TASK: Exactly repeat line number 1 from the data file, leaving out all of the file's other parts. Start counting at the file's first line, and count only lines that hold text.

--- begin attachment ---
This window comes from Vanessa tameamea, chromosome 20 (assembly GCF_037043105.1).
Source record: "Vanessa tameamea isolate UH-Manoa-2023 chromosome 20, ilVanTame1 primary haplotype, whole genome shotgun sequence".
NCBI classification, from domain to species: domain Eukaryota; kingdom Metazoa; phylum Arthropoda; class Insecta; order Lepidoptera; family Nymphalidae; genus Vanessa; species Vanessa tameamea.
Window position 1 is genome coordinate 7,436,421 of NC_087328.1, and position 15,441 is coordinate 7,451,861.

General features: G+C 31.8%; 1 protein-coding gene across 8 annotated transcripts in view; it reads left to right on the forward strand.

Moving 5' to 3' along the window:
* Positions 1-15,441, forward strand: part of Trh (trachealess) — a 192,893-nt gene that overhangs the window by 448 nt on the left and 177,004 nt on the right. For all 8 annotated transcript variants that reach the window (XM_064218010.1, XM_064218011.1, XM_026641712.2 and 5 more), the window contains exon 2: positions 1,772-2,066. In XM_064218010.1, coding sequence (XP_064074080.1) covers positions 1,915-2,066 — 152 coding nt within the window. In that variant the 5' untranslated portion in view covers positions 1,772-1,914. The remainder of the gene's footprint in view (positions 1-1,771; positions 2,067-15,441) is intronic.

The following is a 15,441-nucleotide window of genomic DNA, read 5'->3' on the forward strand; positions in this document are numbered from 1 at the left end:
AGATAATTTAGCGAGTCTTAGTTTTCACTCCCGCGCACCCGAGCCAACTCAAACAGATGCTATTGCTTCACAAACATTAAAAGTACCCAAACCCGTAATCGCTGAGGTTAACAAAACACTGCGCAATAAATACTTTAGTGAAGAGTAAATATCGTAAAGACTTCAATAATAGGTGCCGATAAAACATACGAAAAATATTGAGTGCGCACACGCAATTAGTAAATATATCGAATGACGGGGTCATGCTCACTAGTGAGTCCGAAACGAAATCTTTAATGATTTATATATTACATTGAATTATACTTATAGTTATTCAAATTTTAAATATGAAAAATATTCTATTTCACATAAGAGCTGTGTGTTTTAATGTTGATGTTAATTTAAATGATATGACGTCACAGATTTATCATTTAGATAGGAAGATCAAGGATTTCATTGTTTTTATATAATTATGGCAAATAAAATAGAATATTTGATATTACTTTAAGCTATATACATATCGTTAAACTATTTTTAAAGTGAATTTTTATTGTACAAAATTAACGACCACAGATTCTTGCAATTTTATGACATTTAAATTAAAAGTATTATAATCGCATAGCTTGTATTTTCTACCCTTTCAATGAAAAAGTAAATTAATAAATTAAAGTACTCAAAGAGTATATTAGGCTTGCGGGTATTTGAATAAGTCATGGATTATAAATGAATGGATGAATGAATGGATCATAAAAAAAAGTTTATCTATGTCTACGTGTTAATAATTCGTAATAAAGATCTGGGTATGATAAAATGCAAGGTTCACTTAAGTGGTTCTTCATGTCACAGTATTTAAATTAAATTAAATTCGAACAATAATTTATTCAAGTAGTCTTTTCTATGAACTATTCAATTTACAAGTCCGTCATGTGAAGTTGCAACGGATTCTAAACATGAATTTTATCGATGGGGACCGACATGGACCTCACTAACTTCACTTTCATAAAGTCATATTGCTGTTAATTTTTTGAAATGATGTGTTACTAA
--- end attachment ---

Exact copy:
This window comes from Vanessa tameamea, chromosome 20 (assembly GCF_037043105.1).